FOCUS ON AG: USDA PROJECTS RECORD U.S. CORN YIELD IN 2017
By Kent Thiesse, Farm Management Analyst and Vice President, MinnStar Bank
LAKE CRYSTAL, MINN. — In most instances, when USDA projects a large crop for a given year, it usually gets even bigger as the crop is being harvested. This was certainly the case with the recently released November 9 USDA Crop Report, which featured a major increase in the expected U.S. corn yield and production for 2017. USDA increased corn projected national average corn yield by 3.6 bushels per acre and increased the total 2017 U.S corn production by 298 million, compared to October USDA estimates. The November USDA projected national average soybean yield and total production level for 2017 remained the same as a month earlier.
The latest USDA Report estimates the total U.S. corn production for 2017 at just under 14.6 billion bushels, which trails only last year’s record U.S. corn production of 15.15 billion bushels. The 2017 projected corn production exceeds other recent U.S corn production levels of 13.6 billion bushels in 2015, 14.2 billion bushels in 2014, and 13.8 billion bushels in 2013. USDA is now estimating the 2017 national average corn yield at the record level of 175.4 bushels per acre, which surpasses last year’s record U.S. corn yield of 174.6 bushels per acre. The 2017 corn yield estimate compares to other recent U.S. corn yields of 168.4 bushels per acre in 2015, 171 bushels per acre in 2014, and 158.1 bushels per acre in 2013. The November USDA corn yield and production levels exceeded even the highest estimates by professional grain traders.
The latest USDA Report estimated 2017 U.S. soybean production at the record level of 4.42 billion bushels, surpassing last year’s record production of nearly 4.3 billion bushels, and compares to 3.93 billion bushels in both 2014 and 2015, and 3.36 billion bushels in 2013. USDA is now estimating the average 2017 U.S. soybean yield at 49.5 bushels per acre, which down from the 2016 record national soybean yield of 52 bushels per acre, and compares to 48 bushels per acre in 2015, 47.5 bushels per acre in 2014, and 44.0 bushels per acre in 2013. The 2017 harvested soybean acreage in the U.S. is projected at the record level of 89.5 million acres.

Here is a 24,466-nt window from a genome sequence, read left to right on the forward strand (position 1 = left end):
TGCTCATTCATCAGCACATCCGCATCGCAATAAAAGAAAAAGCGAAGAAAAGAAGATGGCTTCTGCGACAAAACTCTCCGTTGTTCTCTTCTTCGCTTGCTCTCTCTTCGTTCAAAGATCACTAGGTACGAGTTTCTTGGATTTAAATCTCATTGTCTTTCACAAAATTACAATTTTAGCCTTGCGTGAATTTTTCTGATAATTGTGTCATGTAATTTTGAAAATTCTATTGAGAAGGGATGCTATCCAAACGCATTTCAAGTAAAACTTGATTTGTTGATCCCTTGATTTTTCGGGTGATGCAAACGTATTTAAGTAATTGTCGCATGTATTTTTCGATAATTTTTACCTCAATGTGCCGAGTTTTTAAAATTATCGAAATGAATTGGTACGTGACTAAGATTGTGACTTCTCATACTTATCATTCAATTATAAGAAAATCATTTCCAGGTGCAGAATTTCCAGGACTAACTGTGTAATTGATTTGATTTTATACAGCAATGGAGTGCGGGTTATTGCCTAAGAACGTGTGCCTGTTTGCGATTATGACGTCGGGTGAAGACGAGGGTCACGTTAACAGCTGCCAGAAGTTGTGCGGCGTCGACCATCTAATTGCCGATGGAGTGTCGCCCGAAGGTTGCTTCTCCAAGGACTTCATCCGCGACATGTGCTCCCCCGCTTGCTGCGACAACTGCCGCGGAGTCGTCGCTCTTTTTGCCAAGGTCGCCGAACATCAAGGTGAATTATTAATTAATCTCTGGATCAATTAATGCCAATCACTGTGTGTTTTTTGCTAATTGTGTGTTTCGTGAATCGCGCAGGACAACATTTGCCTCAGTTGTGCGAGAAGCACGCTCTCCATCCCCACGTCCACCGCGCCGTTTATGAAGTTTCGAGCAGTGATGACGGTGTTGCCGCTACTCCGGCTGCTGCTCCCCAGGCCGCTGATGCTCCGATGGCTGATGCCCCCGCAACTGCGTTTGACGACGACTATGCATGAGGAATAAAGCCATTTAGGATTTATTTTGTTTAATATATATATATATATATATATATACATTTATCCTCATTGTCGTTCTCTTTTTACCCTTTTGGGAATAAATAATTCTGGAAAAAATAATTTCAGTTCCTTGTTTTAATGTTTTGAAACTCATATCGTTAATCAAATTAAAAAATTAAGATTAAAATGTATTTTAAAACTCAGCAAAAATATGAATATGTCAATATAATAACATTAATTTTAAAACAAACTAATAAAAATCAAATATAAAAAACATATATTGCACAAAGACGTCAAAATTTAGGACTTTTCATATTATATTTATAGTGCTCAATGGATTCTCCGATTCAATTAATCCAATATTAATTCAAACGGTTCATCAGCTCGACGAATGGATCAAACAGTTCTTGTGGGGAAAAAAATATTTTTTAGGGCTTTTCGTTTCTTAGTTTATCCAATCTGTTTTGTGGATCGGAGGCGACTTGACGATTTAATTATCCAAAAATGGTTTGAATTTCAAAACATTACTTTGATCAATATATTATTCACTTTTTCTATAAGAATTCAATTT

Based on the November USDA Report, Minnesota is projected to have a 2017 corn yield of 190 bushels per acre, which is below last year’s record corn yield of 193 bushels per acre, but surpasses average yields of 188 bushels per acre in 2015, 156 bushels per acre in 2014, and 160 bushels per acre in 2013. USDA is estimating the 2017 Iowa corn yield at 197 bushels per acre, which trails only the 2016 record yield of 203 bushels per acre. Other estimates for 2017 average corn yields are Illinois at 198 bushels per acre, compared to 197 bushels per acre in 2016, Indiana at 181 bushels per acre, compared to 173 bushels per acre in 2016, Nebraska at 179 bushels per acre, compared to 178 bushels per acre in 2016, South Dakota at 150 bushels per acre, compared to 161 bushels per acre in 2016 and North Dakota at 134 bushels per acre, compared to 158 bushels per acre in 2016.
USDA is estimating the 2017 Minnesota soybean yield at 46 bushels per acre, compared to last year’s record yield of 52 bushels per acre, 50 bushels per acre in 2015, and 41.5 bushels per acre in 2014. The 2017 Iowa soybean yield is estimated at 56 bushels per acre, compared to the 2016 record yield of 60 bushels per acre. Other projected State soybean yields for 2017 are Illinois at 58 bushels per acre, compared to 59 bushels per acre in 2016, Indiana at 55 bushels per acre, compared to 57.5 bushels per acre in 2016, Nebraska at 58 bushels per acre, compared to 61 bushels per acre in 2016, South Dakota at 45 bushels per acre, compared to 49.5 bushels per acre in 2016, and in North Dakota at 35 bushels per acre, compared to 41.5 bushels per acre in 2016.